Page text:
Prosecutors warned to oppose the appointment of deaf jurors
STATE prosecutors have been told to oppose the appointment of profoundly deaf people as jurors if it means more than 12 people will be present during jury deliberations.
Last month a deaf man made legal history after he was granted permission to serve on a jury with the help of an interpreter.
Senan Dunne, a former producer with RTE's 'Hands On' programme for deaf viewers, was the first deaf person in the history of the State to be granted permission to serve on a jury.
During a routine jury selection process, Central Criminal Court judge Mr Justice Paul Carney said that objections to having a 13th person could be met by the signer taking an oath of confidentiality.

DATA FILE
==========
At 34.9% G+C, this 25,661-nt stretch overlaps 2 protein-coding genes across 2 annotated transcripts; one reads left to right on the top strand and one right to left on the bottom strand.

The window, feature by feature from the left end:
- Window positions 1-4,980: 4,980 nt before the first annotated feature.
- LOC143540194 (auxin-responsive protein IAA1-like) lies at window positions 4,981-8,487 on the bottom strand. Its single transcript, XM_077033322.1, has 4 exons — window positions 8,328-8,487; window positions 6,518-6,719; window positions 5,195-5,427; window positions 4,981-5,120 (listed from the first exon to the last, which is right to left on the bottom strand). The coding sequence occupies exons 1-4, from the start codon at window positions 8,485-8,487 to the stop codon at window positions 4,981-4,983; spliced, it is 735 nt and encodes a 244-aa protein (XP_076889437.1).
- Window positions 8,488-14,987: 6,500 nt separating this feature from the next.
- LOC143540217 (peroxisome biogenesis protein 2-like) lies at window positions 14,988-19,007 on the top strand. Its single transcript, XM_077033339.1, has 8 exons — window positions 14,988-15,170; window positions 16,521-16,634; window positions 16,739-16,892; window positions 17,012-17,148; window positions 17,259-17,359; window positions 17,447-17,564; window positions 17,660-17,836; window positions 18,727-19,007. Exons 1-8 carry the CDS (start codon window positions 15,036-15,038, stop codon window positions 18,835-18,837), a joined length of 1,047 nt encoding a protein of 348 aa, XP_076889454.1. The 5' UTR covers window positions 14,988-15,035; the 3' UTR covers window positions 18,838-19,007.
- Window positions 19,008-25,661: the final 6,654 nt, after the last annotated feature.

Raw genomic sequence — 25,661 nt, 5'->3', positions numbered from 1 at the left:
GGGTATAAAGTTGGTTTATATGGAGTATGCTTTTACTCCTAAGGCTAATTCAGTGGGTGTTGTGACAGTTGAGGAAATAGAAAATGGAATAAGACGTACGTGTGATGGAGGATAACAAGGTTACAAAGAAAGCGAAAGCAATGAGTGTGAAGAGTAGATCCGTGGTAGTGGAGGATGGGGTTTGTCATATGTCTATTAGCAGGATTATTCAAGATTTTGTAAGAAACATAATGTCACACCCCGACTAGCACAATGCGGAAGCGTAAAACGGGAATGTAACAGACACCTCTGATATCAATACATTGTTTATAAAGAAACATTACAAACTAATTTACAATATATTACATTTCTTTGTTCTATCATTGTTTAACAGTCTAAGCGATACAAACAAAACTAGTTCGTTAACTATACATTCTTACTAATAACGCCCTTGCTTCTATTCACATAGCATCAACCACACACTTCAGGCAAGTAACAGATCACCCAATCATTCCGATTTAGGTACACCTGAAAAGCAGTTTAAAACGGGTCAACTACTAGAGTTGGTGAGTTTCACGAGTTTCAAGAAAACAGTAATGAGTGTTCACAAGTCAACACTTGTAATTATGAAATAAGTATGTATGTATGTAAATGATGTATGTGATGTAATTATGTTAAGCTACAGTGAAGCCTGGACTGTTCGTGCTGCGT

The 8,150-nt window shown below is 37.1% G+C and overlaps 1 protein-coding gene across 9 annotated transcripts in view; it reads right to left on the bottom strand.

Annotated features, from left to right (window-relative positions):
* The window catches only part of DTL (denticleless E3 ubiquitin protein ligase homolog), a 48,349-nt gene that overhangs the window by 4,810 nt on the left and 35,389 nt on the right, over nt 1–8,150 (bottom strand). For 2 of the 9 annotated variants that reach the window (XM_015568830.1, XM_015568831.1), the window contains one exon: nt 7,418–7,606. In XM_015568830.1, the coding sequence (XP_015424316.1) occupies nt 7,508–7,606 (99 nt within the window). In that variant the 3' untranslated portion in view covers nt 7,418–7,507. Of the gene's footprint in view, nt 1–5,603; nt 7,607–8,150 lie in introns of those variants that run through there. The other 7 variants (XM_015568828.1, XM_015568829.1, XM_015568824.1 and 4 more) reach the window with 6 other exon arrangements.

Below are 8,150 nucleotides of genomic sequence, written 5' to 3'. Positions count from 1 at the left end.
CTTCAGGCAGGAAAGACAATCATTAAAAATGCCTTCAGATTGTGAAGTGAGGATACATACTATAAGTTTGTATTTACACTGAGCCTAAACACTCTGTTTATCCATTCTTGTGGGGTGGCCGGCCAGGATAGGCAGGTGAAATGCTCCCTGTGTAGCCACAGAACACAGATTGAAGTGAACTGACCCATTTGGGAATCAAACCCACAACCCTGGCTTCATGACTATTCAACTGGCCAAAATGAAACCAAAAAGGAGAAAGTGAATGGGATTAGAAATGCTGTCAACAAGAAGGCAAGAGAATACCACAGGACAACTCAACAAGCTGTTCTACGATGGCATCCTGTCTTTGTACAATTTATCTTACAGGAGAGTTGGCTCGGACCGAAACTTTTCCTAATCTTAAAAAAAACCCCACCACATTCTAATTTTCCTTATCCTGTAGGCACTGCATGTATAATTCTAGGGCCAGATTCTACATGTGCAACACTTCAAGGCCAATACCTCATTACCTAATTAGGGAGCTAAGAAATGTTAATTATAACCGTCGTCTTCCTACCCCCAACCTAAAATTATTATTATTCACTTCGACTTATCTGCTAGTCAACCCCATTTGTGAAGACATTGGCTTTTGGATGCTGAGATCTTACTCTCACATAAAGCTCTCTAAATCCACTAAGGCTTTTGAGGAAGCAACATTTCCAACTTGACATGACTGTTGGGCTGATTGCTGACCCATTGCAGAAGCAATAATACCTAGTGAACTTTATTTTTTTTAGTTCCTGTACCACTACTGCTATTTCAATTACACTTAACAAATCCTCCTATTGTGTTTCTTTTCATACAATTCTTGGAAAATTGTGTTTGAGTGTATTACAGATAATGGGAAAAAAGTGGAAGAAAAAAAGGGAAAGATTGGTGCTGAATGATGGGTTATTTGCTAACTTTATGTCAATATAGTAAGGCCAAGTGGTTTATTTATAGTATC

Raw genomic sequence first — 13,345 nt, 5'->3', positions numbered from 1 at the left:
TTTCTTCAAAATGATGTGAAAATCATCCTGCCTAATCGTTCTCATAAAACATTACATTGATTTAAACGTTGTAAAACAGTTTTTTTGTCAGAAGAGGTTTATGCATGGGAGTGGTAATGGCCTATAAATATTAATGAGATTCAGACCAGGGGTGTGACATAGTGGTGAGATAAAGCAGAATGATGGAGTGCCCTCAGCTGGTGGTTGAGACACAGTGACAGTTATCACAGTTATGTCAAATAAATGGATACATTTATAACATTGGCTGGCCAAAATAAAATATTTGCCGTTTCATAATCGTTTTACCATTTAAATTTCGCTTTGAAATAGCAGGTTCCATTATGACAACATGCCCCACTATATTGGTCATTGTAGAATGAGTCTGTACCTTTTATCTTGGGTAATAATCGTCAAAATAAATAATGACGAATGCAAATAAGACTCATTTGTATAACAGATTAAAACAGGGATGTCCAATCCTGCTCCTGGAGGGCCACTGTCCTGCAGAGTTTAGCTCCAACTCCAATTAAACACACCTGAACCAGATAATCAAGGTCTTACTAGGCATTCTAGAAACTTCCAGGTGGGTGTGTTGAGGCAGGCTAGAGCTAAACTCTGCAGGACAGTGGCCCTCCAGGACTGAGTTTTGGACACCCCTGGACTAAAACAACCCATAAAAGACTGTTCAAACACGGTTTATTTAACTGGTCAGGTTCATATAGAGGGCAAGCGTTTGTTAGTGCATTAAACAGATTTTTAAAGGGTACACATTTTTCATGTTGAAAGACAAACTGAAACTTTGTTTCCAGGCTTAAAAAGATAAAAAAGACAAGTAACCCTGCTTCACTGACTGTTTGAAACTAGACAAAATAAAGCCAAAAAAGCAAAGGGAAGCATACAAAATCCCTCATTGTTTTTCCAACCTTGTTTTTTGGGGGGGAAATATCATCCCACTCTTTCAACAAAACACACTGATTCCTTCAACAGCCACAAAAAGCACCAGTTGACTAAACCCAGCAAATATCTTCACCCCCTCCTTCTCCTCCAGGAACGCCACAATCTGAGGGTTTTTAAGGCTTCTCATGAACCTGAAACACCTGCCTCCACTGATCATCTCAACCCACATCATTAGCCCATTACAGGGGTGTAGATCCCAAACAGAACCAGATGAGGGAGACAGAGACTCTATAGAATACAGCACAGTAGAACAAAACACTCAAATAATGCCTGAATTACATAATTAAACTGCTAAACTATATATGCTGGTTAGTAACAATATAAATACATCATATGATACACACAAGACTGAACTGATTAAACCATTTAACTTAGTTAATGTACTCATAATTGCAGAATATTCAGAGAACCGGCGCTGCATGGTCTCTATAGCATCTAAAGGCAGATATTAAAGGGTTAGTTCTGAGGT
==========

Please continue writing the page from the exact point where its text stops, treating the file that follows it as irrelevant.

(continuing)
The Irish Independent has learned that the Office of the Director of Public Prosecutions, which supports in principle the inclusion of hearing impaired persons as jurors, has highlighted concerns about the confidentiality of deliberations.
The office recently issued a circular to its prosecutors drawing attention to a binding precedent by a High Court judge which, the DPP says, states that there can't be a 13th person in a jury room for deliberations.
The circular, which obliges prosecutors to highlight the ruling in future jury selection procedures, could result in deaf jurors being rejected.
The High Court ruled that there was no absolute ban on deaf persons serving on juries but said that it was up to judges, not county registrars, to decide who was eligible to serve.